Academic journal article Journal of Cognitive Psychotherapy

The Development of a Computer-Administered Cognitive-Behavioral Intervention to Promote Stress Management among HIV+ Women

Academic journal article Journal of Cognitive Psychotherapy

The Development of a Computer-Administered Cognitive-Behavioral Intervention to Promote Stress Management among HIV+ Women

Article excerpt

Few interventions address the unique psychosocial needs of HIV+ women. To address this unmet need, we developed and pilot tested a brief, cognitive-behavioral computerized stress management intervention with 60 HIV+ women. This interactive intervention included modules that promoted cognitive appraisal skills, encouraged appropriate coping responses and problem solving skills, and provided relaxation training. In this report we provide an overview of the intervention and present acceptability and feasibility data from a pilot intervention trial. All participants successfully navigated the computerized program and most found the intervention to be acceptable. Overall, the results indicated that a brief, computerized stress management intervention was a feasible and acceptable approach to enhance stress management skills; use of this intervention has the potential to reduce distress and improve health outcomes among HIV+ women.

Keywords: cognitive-behavioral; stress management; stress; coping; HIV; women

As of 2006 there were an estimated 39.5 million individuals diagnosed with HIV worldwide (UNAIDS/WHO, 2006), with approximately half a million people living with HIV in the United States (CDC, 2008). Despite increased prevention efforts directed towards people living with HIV, new infection rates have been on the rise with approximately 56,300 new cases of HIV diagnosed in the United States in 2006 (Hall et al., 2008). Advances in HIV care over the past decade have improved the long-term health outlook for HIV+ people and provided reason for hope and optimism for many who are living with this disease (Schackman et al., 2006). With improved prognosis and extended survival time of approximately 24 years following initiation of HIV medications, HIV has come to be viewed as a chronic illness, with long-term survival dependent on the patient's capacity to adhere to an often challenging medication regimen (Schackman et al., 2006; Sikkema, Hansen, Meade, Kochman, & Lee, 2005). Within this context, there is now a growing population of individuals living with HIV faced with the challenge of coping with both disease specific and general life stressors associated with a chronic, highly stigmatized disease (Bower, Kemeny, & Fawzy, 2002). To address the needs of HIV+ individuals, stress management training is increasingly viewed as integral to the broader goals of self-care and quality of life (e.g., Brown & Vanable, 2008; Ironson et al., 2002; Kelly & Kalichman, 2002). However, few interventions to promote coping among HIV+ women have been developed or tested, despite the fact that women have been increasingly affected by the HIV epidemic in recent years. In this paper, we describe the development of a computerized cognitive-behavioral stress management intervention program to provide coping skills training tailored to the needs of HIV+ women.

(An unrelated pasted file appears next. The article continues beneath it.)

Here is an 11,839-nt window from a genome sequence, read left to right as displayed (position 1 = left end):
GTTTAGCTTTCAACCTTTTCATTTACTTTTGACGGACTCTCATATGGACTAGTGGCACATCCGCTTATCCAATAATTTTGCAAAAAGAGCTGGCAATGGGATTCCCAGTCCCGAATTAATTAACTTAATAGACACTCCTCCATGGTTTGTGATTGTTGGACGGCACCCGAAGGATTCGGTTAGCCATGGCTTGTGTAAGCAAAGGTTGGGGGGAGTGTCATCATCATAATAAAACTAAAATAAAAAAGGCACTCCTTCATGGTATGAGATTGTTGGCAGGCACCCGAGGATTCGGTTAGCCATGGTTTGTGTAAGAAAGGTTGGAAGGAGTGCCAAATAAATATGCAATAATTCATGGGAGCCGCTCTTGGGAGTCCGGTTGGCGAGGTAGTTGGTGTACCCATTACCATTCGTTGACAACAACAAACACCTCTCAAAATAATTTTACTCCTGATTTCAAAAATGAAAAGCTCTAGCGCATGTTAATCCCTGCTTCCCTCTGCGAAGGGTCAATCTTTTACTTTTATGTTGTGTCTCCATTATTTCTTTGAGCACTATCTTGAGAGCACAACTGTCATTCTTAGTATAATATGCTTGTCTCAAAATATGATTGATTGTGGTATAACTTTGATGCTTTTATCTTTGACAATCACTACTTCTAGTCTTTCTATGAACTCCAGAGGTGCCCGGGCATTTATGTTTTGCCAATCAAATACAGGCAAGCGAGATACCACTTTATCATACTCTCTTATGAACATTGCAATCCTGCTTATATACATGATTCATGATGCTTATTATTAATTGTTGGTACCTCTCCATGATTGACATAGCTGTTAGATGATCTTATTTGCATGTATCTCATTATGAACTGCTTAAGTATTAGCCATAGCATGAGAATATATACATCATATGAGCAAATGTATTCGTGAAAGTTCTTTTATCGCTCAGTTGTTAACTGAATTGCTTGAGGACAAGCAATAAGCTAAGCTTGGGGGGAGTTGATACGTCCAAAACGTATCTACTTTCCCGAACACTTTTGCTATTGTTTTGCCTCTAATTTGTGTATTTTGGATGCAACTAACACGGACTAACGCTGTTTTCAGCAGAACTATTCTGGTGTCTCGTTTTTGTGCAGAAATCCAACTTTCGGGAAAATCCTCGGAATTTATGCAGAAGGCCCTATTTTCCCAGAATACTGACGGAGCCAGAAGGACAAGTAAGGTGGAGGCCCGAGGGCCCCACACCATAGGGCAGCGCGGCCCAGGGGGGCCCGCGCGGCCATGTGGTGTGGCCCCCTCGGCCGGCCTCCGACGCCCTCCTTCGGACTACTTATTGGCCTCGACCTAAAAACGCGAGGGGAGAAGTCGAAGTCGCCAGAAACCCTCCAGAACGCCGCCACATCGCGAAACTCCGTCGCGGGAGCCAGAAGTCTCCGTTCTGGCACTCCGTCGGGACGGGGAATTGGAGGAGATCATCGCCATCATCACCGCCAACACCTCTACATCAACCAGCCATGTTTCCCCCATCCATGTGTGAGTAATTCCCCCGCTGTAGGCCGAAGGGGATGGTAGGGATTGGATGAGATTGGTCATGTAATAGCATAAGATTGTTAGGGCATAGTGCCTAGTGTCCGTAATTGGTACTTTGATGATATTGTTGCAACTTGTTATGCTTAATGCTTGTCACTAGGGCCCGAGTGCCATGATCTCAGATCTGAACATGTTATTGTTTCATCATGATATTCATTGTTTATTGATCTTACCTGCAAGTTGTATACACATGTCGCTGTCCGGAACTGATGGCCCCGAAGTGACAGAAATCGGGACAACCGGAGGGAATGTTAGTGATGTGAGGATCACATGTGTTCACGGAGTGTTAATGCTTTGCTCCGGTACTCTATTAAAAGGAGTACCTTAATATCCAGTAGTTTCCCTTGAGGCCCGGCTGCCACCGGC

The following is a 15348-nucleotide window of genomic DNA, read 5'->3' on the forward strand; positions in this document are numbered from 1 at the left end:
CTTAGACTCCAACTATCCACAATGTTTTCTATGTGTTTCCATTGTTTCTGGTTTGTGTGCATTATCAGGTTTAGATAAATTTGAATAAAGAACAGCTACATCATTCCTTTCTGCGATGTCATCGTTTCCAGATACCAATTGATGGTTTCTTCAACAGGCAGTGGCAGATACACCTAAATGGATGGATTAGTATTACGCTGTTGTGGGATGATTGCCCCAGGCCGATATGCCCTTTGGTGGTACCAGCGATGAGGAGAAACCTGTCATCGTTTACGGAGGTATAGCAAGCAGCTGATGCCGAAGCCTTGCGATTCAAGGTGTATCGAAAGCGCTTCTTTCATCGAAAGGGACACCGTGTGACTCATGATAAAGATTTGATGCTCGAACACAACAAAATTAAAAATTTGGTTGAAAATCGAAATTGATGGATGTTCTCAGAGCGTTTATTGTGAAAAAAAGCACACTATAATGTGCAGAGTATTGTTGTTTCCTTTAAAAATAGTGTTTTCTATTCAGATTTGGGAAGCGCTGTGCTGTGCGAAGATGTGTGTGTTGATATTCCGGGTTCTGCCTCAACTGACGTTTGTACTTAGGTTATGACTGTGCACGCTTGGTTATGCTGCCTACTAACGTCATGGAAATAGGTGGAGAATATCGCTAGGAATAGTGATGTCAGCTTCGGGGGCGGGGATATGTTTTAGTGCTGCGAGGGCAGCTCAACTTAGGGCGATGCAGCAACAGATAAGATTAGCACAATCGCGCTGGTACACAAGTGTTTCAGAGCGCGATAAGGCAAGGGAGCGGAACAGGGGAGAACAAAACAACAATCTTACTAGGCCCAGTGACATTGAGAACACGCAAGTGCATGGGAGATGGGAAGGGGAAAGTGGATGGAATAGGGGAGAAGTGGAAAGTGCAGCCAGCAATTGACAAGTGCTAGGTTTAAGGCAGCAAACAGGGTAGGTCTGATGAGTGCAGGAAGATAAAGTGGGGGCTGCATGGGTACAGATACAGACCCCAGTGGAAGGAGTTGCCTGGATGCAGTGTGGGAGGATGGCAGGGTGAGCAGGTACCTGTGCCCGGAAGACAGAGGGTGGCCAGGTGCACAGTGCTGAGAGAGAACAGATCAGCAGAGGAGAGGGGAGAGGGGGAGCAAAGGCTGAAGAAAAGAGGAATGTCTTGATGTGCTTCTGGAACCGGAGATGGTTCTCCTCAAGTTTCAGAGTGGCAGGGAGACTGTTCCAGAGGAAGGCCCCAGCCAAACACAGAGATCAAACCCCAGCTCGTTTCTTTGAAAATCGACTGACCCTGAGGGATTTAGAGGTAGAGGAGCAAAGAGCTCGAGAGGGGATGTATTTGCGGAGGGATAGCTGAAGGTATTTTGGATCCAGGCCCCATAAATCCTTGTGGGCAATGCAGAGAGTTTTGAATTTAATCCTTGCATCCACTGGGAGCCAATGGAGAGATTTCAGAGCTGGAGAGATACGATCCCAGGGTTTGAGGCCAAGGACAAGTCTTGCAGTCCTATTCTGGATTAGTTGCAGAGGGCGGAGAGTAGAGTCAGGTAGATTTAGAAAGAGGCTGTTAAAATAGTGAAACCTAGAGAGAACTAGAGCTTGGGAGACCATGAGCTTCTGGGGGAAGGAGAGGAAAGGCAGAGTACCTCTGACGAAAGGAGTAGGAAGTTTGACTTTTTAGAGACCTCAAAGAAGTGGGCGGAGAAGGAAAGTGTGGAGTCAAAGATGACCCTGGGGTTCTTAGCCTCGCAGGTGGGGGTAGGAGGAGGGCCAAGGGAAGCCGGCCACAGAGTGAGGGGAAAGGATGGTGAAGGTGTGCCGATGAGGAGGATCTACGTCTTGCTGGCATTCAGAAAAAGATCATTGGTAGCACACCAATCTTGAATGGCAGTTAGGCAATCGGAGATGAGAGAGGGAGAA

Although HIV shares some common features with other chronic illnesses, HIV disease poses a number of unique challenges that heighten patients' vulnerability to psychological adjustment difficulties (Bogart et al., 2000; Jenkins & Coons, 1996; Morrow, Costello, & Boland, 2001; Siegel, Karus, & Dean, 2004). Furthermore, HIV+ women experience distinct challenges that differ from other subgroups of HIV-infected individuals. One prominent challenge for HIV+ women is caretaking for children, oftentimes as the sole caregiver (Siegel, Karus, & Dean, 2004). Associated difficulties include providing care for children who are also infected with HIV (Semple et al., 1993) and navigating HIV disclosure to children (Marcenko & Samost, 1999). HIV infection also poses challenges within the context of relationships with partners. For example, some women are faced with the challenge of HIV disclosure in the context of relationships involving domestic violence (Jenkins & Coons, 1996). Given differential power in sexual relationships, HIV+ women may also have difficulties negotiating safer sexual practices with their partners (e. …

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